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His struggle against her is written on his face. He is rigid in his posture. Dean can see her for what she truly is and what she wants to do. He may not know all her plans for the world or for himself, but he knows enough to know that they are not good. He tells her, as he's told so many before about destiny, “It's never gonna happen.”

The angels that have been tracking Amara have come, and they plan on smiting her. She has told Dean that she carries the souls that she's consumed---but they are not gone. His protests to them to not attack her has nothing to do with his need to protect Amara or the bond she propagates they share. It has everything to do with trying to save the souls trapped within her---and he will not let them be hurt without speaking on their behalf. It is his attempt to “save people” no matter what it takes.

It is at this point that the tables have begun their slow revolution towards Dean's favor. Amara may have the means to put her Destiny in action through her raw power and she may be able to overwhelm Dean for now, but the more she asserts that it is inevitable, the more Dean will resist. He will use that resistance to his advantage---for to Dean Winchester to accept any inevitable Destiny as truth is inconceivable. He will not sit idly by and let it happen.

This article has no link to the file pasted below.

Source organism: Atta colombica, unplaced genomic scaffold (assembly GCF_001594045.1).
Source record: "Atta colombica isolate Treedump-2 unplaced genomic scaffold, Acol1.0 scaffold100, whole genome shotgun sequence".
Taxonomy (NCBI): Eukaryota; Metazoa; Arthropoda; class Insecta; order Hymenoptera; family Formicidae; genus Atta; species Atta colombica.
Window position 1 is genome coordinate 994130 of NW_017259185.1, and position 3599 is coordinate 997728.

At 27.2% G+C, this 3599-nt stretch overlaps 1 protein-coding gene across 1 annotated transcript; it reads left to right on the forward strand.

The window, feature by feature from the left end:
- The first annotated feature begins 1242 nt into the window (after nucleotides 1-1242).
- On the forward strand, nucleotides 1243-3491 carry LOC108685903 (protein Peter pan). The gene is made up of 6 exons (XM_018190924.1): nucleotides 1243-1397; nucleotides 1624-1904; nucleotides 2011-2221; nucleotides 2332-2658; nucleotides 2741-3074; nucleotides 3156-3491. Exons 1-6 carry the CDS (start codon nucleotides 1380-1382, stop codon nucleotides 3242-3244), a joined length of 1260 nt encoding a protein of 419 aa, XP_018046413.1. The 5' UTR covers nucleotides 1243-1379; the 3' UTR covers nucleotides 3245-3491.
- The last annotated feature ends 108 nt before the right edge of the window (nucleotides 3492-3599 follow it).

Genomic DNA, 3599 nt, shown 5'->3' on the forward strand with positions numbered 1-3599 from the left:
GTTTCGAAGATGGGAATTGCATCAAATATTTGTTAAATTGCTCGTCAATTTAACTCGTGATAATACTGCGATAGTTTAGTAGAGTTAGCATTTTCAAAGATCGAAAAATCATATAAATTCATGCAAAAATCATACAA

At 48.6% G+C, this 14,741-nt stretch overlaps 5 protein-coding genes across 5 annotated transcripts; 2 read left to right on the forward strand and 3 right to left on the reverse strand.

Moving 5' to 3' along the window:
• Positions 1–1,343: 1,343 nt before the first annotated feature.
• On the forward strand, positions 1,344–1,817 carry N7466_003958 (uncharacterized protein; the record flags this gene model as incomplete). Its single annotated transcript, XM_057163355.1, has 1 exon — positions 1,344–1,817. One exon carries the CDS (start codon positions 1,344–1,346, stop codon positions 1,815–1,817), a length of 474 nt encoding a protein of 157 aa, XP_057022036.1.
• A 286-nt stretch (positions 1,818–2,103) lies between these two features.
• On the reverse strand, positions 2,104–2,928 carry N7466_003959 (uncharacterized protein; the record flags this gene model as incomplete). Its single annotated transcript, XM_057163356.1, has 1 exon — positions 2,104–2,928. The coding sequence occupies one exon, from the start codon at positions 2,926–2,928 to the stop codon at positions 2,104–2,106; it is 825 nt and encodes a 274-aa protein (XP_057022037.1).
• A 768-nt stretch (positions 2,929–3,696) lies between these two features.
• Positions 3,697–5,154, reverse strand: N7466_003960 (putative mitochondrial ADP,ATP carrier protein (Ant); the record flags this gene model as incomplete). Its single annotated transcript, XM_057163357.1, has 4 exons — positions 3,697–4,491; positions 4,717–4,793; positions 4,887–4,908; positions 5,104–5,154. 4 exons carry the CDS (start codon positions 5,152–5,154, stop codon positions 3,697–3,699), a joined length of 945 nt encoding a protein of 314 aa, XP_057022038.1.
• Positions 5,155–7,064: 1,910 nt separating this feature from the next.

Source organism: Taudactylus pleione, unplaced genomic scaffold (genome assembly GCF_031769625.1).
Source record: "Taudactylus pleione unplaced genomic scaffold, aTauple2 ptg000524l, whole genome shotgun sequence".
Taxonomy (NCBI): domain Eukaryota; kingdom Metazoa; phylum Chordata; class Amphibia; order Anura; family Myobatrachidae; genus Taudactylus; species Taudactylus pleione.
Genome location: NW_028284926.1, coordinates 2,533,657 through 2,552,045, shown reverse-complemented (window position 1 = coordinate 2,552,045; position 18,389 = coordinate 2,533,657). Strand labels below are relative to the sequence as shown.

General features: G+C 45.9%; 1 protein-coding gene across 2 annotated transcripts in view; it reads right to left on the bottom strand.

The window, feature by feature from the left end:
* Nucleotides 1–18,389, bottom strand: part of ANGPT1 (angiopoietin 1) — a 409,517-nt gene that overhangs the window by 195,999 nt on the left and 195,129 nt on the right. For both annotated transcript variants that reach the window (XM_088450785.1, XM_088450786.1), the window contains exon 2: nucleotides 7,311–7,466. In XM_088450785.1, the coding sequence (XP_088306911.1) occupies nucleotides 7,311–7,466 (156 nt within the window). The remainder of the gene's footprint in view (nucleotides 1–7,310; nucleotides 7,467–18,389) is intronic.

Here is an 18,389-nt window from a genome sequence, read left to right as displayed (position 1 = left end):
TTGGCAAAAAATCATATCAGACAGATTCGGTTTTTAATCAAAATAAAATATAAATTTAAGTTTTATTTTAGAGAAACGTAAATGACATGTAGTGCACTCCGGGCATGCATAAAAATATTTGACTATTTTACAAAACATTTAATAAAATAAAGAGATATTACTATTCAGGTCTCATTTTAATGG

Amara, like those before her, will also underestimate Dean in this. She thinks she can pull on this “bond” they share. She believes that as it was his Destiny to free her, it is her Destiny to claim him as her own for her own purposes. Amara believes she can overpower him, can use it against him, and find a way to use him. If anything may get God's attention, it may be her corruption of the former Righteous Man---the one she sees as the perfect example of God's triumph and folly.